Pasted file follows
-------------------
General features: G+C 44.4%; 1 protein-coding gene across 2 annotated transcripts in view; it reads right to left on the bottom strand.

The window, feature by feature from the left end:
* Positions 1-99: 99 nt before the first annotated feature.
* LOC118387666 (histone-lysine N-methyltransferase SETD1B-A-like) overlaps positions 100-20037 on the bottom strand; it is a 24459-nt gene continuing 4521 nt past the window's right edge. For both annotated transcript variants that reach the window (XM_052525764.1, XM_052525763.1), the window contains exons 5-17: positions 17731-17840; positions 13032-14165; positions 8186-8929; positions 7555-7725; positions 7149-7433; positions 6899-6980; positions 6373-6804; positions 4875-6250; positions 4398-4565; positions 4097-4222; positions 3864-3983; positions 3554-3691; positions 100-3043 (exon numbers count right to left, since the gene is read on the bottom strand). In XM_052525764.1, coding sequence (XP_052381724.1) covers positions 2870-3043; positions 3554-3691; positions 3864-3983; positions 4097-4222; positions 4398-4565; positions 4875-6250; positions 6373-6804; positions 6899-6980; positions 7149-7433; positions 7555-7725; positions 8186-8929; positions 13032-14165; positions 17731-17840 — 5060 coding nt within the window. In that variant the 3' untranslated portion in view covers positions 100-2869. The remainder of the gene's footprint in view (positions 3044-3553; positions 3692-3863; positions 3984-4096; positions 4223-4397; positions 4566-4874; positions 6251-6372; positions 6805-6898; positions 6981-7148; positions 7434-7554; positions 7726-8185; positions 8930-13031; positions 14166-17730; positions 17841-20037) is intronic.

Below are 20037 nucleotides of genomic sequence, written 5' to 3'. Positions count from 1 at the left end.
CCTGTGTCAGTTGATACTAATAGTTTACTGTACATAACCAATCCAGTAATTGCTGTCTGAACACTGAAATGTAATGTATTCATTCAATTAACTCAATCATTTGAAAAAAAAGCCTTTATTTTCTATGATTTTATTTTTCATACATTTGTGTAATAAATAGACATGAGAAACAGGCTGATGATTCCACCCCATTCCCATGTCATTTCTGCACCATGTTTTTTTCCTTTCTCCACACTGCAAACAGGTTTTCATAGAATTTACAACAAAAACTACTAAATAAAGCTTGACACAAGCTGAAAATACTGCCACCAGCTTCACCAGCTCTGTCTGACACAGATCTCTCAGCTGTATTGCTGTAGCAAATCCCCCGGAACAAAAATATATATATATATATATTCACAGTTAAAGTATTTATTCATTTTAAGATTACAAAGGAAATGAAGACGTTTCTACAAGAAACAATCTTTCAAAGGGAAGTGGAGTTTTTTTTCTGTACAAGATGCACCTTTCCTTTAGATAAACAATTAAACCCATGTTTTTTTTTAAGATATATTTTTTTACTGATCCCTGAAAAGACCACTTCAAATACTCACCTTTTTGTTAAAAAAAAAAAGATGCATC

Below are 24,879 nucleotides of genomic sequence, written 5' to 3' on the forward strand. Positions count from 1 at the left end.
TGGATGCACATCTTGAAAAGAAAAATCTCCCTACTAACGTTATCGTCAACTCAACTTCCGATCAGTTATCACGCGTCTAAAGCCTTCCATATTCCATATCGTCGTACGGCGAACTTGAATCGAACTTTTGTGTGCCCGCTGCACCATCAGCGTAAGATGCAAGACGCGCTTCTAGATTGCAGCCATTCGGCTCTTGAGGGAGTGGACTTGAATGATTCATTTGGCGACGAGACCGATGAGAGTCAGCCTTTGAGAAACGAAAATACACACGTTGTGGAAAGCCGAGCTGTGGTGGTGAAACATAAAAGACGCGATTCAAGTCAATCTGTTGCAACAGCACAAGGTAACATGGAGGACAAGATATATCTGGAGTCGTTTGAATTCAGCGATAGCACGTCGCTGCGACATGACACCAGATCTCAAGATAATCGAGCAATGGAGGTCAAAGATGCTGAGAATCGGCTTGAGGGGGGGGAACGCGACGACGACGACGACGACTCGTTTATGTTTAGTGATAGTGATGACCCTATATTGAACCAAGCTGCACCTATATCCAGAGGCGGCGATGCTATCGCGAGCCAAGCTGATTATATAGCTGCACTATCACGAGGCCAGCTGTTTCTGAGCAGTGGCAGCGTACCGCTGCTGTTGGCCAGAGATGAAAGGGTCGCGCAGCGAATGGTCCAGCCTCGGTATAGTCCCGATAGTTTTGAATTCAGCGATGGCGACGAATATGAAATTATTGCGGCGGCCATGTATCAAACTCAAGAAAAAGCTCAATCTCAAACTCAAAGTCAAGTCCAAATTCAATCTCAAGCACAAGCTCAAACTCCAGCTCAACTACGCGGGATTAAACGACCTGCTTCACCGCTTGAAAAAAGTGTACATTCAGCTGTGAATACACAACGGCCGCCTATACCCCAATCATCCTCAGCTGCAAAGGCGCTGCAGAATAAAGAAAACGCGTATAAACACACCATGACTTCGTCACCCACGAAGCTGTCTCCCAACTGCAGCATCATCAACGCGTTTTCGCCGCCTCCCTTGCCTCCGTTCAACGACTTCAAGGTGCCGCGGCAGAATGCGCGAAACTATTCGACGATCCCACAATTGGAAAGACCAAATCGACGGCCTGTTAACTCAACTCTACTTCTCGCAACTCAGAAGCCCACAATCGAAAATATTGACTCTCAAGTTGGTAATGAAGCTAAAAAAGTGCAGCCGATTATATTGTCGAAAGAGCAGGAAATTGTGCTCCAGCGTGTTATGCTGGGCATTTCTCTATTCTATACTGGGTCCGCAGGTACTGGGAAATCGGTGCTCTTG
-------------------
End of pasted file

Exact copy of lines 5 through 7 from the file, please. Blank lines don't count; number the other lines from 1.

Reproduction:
Below are 20037 nucleotides of genomic sequence, written 5' to 3'. Positions count from 1 at the left end.
CCTGTGTCAGTTGATACTAATAGTTTACTGTACATAACCAATCCAGTAATTGCTGTCTGAACACTGAAATGTAATGTATTCATTCAATTAACTCAATCATTTGAAAAAAAAGCCTTTATTTTCTATGATTTTATTTTTCATACATTTGTGTAATAAATAGACATGAGAAACAGGCTGATGATTCCACCCCATTCCCATGTCATTTCTGCACCATGTTTTTTTCCTTTCTCCACACTGCAAACAGGTTTTCATAGAATTTACAACAAAAACTACTAAATAAAGCTTGACACAAGCTGAAAATACTGCCACCAGCTTCACCAGCTCTGTCTGACACAGATCTCTCAGCTGTATTGCTGTAGCAAATCCCCCGGAACAAAAATATATATATATATATATTCACAGTTAAAGTATTTATTCATTTTAAGATTACAAAGGAAATGAAGACGTTTCTACAAGAAACAATCTTTCAAAGGGAAGTGGAGTTTTTTTTCTGTACAAGATGCACCTTTCCTTTAGATAAACAATTAAACCCATGTTTTTTTTTAAGATATATTTTTTTACTGATCCCTGAAAAGACCACTTCAAATACTCACCTTTTTGTTAAAAAAAAAAAGATGCATC

Below are 24,879 nucleotides of genomic sequence, written 5' to 3' on the forward strand. Positions count from 1 at the left end.